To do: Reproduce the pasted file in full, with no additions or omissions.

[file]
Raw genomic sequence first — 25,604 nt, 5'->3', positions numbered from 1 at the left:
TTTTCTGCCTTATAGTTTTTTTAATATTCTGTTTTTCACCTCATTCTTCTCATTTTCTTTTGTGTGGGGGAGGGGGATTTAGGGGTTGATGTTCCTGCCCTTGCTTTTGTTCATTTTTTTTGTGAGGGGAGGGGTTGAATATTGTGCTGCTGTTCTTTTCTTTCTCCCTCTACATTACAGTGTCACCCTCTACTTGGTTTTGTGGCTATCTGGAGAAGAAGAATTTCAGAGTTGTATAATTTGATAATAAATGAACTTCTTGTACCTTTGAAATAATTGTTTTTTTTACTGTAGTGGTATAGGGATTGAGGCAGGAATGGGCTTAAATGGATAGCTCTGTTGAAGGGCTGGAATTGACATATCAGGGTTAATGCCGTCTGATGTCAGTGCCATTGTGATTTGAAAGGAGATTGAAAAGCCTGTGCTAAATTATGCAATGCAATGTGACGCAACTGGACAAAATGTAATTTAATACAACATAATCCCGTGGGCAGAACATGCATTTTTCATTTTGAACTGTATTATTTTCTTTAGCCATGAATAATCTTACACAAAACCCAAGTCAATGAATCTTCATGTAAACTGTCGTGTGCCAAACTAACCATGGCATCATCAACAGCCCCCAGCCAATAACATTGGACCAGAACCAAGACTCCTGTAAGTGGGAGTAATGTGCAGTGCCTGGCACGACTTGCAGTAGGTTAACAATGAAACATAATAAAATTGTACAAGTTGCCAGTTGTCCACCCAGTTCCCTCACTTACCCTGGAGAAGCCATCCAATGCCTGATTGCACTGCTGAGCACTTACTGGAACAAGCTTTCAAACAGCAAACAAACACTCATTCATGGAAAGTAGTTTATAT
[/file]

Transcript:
Raw genomic sequence first — 25,604 nt, 5'->3', positions numbered from 1 at the left:
TTTTCTGCCTTATAGTTTTTTTAATATTCTGTTTTTCACCTCATTCTTCTCATTTTCTTTTGTGTGGGGGAGGGGGATTTAGGGGTTGATGTTCCTGCCCTTGCTTTTGTTCATTTTTTTTGTGAGGGGAGGGGTTGAATATTGTGCTGCTGTTCTTTTCTTTCTCCCTCTACATTACAGTGTCACCCTCTACTTGGTTTTGTGGCTATCTGGAGAAGAAGAATTTCAGAGTTGTATAATTTGATAATAAATGAACTTCTTGTACCTTTGAAATAATTGTTTTTTTTACTGTAGTGGTATAGGGATTGAGGCAGGAATGGGCTTAAATGGATAGCTCTGTTGAAGGGCTGGAATTGACATATCAGGGTTAATGCCGTCTGATGTCAGTGCCATTGTGATTTGAAAGGAGATTGAAAAGCCTGTGCTAAATTATGCAATGCAATGTGACGCAACTGGACAAAATGTAATTTAATACAACATAATCCCGTGGGCAGAACATGCATTTTTCATTTTGAACTGTATTATTTTCTTTAGCCATGAATAATCTTACACAAAACCCAAGTCAATGAATCTTCATGTAAACTGTCGTGTGCCAAACTAACCATGGCATCATCAACAGCCCCCAGCCAATAACATTGGACCAGAACCAAGACTCCTGTAAGTGGGAGTAATGTGCAGTGCCTGGCACGACTTGCAGTAGGTTAACAATGAAACATAATAAAATTGTACAAGTTGCCAGTTGTCCACCCAGTTCCCTCACTTACCCTGGAGAAGCCATCCAATGCCTGATTGCACTGCTGAGCACTTACTGGAACAAGCTTTCAAACAGCAAACAAACACTCATTCATGGAAAGTAGTTTATAT